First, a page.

In summary, we report for the first time the presence of COX-2 in the retina, and demonstrate the antiangiogenic effects of selective COX-2 inhibition in both developmental and pathologic retinal angiogenesis. These findings encourage the investigation of the therapeutic potential of COX-2 inhibitors for the treatment of angiogenic retinal diseases such as proliferative diabetic retinopathy. 
 
Figure 1.
 
Histopathology of the inner retina of C57BL/6 mice with retinopathy of prematurity treated with the COX-2 inhibitor rofecoxib. Sections are counterstained with Mayer hematoxylin and eosin. (A) Normal untreated. (B) Untreated ROP. (C) Normal treated with rofecoxib. (D) ROP treated with rofecoxib. Arrows: blood vessels in the inner retina (A, C, D) and protruding into the vitreous (B). Magnification, ×200.
Figure 1.
 
Histopathology of the inner retina of C57BL/6 mice with retinopathy of prematurity treated with the COX-2 inhibitor rofecoxib. Sections are counterstained with Mayer hematoxylin and eosin. (A) Normal untreated. (B) Untreated ROP. (C) Normal treated with rofecoxib. (D) ROP treated with rofecoxib. Arrows: blood vessels in the inner retina (A, C, D) and protruding into the vitreous (B). Magnification, ×200.
Figure 2.
 
Immunolabeling forCOX-2 in 3-μm paraffin-embedded sections of inner retina from C57BL/6 mice with retinopathy of prematurity. Counterstain, hematoxylin. (A) Normal untreated. (B) Untreated ROP. (C) Normal treated with rofecoxib. (D) ROP treated with rofecoxib. Intense COX-2 immunolabeling was observed in ganglion cells (single arrow) and blood vessels (double arrows). Magnification, ×250.
Figure 2.
 
Immunolabeling forCOX-2 in 3-μm paraffin-embedded sections of inner retina from C57BL/6 mice with retinopathy of prematurity. Counterstain, hematoxylin. (A) Normal untreated. (B) Untreated ROP. (C) Normal treated with rofecoxib. (D) ROP treated with rofecoxib. Intense COX-2 immunolabeling was observed in ganglion cells (single arrow) and blood vessels (double arrows). Magnification, ×250.
Figure 3.
 
Blood vessel profiles in the inner retina of C57BL/6 mice after retinopathy of prematurity and COX-2 inhibition. Data are the mean ± SEM of results in eight mice per group. *P < 0.01 compared with untreated normal mice and ROP + rofecoxib mice; #P < 0.001 compared with all groups; †P < 0.01 compared with normal untreated mice.
Figure 3.
 
Blood vessel profiles in the inner retina of C57BL/6 mice after retinopathy of prematurity and COX-2 inhibition. Data are the mean ± SEM of results in eight mice per group. *P < 0.01 compared with untreated normal mice and ROP + rofecoxib mice; #P < 0.001 compared with all groups; †P < 0.01 compared with normal untreated mice.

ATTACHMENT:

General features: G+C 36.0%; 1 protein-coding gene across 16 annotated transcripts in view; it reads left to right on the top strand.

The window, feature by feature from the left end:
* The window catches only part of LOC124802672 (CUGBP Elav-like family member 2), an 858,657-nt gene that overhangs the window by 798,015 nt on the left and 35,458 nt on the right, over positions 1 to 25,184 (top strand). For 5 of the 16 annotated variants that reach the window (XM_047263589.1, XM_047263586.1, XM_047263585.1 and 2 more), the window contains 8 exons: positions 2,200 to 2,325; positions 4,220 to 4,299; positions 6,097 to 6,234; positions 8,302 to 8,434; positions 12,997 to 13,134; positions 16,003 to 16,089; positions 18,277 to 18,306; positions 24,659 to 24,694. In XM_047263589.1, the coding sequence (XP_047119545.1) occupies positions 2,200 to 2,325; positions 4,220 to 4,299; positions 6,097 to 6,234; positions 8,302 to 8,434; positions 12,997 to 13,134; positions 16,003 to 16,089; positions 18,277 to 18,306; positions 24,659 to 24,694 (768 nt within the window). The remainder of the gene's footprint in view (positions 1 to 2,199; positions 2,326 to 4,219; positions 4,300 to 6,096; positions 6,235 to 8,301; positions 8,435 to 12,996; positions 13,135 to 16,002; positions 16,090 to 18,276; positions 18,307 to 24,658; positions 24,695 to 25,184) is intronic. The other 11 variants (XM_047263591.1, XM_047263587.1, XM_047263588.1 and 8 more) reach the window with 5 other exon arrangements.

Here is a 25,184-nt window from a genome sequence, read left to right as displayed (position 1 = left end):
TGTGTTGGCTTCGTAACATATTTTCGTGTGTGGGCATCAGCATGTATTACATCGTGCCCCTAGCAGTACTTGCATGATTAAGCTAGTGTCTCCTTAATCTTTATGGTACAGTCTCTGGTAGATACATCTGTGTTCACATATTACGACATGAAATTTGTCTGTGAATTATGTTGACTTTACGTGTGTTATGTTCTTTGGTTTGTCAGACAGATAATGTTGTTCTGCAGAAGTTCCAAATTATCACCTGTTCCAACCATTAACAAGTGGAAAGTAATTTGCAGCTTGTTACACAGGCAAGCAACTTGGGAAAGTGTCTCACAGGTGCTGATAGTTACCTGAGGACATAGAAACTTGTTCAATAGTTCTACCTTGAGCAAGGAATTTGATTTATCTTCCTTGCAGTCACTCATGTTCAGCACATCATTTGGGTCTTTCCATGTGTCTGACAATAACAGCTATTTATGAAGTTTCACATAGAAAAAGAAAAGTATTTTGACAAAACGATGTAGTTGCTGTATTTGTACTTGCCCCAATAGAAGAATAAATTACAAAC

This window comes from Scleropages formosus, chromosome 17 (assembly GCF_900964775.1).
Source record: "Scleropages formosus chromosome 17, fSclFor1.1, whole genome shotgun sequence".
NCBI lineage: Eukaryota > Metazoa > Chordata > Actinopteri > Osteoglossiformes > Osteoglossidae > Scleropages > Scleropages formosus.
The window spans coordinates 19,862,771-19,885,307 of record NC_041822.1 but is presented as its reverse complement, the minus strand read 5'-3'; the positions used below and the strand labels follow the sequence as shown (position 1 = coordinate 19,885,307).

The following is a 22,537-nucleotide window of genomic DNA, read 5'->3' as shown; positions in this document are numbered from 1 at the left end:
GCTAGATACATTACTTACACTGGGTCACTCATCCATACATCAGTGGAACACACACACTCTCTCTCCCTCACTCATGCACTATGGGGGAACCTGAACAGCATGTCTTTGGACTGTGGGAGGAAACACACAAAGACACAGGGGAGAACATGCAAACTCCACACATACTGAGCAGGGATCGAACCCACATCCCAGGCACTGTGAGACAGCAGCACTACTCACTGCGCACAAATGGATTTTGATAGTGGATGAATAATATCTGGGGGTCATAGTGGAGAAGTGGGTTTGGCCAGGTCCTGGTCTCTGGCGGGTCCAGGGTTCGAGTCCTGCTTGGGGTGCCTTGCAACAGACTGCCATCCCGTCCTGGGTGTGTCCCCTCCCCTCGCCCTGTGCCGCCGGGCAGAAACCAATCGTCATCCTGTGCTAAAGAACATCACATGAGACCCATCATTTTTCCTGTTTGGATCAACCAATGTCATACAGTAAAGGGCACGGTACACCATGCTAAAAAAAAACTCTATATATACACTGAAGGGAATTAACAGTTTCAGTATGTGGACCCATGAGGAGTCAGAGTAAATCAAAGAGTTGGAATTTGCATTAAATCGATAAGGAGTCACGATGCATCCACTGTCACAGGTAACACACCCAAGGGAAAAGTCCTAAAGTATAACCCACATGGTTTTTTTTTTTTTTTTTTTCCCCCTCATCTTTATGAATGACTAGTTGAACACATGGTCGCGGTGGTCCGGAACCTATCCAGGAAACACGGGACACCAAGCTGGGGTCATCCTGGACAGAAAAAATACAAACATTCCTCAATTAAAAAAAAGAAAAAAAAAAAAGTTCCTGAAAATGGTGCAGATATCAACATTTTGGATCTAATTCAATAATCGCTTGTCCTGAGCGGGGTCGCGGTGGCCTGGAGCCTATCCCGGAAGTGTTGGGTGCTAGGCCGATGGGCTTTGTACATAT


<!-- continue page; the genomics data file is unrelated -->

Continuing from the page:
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Figure 1.
 
Histopathology of the inner retina of C57BL/6 mice with retinopathy of prematurity treated with the COX-2 inhibitor rofecoxib. Sections are counterstained with Mayer hematoxylin and eosin. (A) Normal untreated. (B) Untreated ROP. (C) Normal treated with rofecoxib. (D) ROP treated with rofecoxib. Arrows: blood vessels in the inner retina (A, C, D) and protruding into the vitreous (B). Magnification, ×200.
Figure 1.
 
Histopathology of the inner retina of C57BL/6 mice with retinopathy of prematurity treated with the COX-2 inhibitor rofecoxib. Sections are counterstained with Mayer hematoxylin and eosin. (A) Normal untreated. (B) Untreated ROP. (C) Normal treated with rofecoxib. (D) ROP treated with rofecoxib. Arrows: blood vessels in the inner retina (A, C, D) and protruding into the vitreous (B). Magnification, ×200.
Figure 2.
 
Immunolabeling forCOX-2 in 3-μm paraffin-embedded sections of inner retina from C57BL/6 mice with retinopathy of prematurity. Counterstain, hematoxylin. (A) Normal untreated. (B) Untreated ROP. (C) Normal treated with rofecoxib. (D) ROP treated with rofecoxib. Intense COX-2 immunolabeling was observed in ganglion cells (single arrow) and blood vessels (double arrows). Magnification, ×250.
Figure 2.
 
Immunolabeling forCOX-2 in 3-μm paraffin-embedded sections of inner retina from C57BL/6 mice with retinopathy of prematurity. Counterstain, hematoxylin. (A) Normal untreated. (B) Untreated ROP. (C) Normal treated with rofecoxib. (D) ROP treated with rofecoxib. Intense COX-2 immunolabeling was observed in ganglion cells (single arrow) and blood vessels (double arrows). Magnification, ×250.
Figure 3.
 
Blood vessel profiles in the inner retina of C57BL/6 mice after retinopathy of prematurity and COX-2 inhibition. Data are the mean ± SEM of results in eight mice per group. *P < 0.01 compared with untreated normal mice and ROP + rofecoxib mice; #P < 0.001 compared with all groups; †P < 0.01 compared with normal untreated mice.
Figure 3.
 
Blood vessel profiles in the inner retina of C57BL/6 mice after retinopathy of prematurity and COX-2 inhibition. Data are the mean ± SEM of results in eight mice per group. *P < 0.01 compared with untreated normal mice and ROP + rofecoxib mice; #P < 0.001 compared with all groups; †P < 0.01 compared with normal untreated mice.